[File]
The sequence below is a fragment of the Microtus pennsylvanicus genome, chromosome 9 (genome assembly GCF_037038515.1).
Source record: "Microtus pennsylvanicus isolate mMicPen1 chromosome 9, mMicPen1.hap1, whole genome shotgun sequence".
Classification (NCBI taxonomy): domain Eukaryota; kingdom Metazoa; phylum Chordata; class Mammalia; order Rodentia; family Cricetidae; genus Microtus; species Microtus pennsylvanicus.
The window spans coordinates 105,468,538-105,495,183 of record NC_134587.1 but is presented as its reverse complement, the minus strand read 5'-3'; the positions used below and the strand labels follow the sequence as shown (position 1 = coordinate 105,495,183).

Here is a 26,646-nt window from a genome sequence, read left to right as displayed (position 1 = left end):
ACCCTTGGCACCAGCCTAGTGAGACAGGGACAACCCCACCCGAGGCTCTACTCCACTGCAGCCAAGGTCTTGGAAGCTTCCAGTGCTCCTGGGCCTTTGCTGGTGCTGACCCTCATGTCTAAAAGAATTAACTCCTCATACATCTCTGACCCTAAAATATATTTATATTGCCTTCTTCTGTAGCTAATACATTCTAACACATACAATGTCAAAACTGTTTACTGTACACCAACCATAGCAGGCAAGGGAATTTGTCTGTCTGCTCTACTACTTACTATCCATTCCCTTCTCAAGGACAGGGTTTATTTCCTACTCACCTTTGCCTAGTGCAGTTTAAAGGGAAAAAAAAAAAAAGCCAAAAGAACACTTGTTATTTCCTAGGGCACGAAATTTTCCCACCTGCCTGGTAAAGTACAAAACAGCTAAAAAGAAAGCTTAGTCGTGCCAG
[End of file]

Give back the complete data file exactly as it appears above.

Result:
The sequence below is a fragment of the Microtus pennsylvanicus genome, chromosome 9 (genome assembly GCF_037038515.1).
Source record: "Microtus pennsylvanicus isolate mMicPen1 chromosome 9, mMicPen1.hap1, whole genome shotgun sequence".
Classification (NCBI taxonomy): domain Eukaryota; kingdom Metazoa; phylum Chordata; class Mammalia; order Rodentia; family Cricetidae; genus Microtus; species Microtus pennsylvanicus.
The window spans coordinates 105,468,538-105,495,183 of record NC_134587.1 but is presented as its reverse complement, the minus strand read 5'-3'; the positions used below and the strand labels follow the sequence as shown (position 1 = coordinate 105,495,183).

Here is a 26,646-nt window from a genome sequence, read left to right as displayed (position 1 = left end):
ACCCTTGGCACCAGCCTAGTGAGACAGGGACAACCCCACCCGAGGCTCTACTCCACTGCAGCCAAGGTCTTGGAAGCTTCCAGTGCTCCTGGGCCTTTGCTGGTGCTGACCCTCATGTCTAAAAGAATTAACTCCTCATACATCTCTGACCCTAAAATATATTTATATTGCCTTCTTCTGTAGCTAATACATTCTAACACATACAATGTCAAAACTGTTTACTGTACACCAACCATAGCAGGCAAGGGAATTTGTCTGTCTGCTCTACTACTTACTATCCATTCCCTTCTCAAGGACAGGGTTTATTTCCTACTCACCTTTGCCTAGTGCAGTTTAAAGGGAAAAAAAAAAAAAGCCAAAAGAACACTTGTTATTTCCTAGGGCACGAAATTTTCCCACCTGCCTGGTAAAGTACAAAACAGCTAAAAAGAAAGCTTAGTCGTGCCAG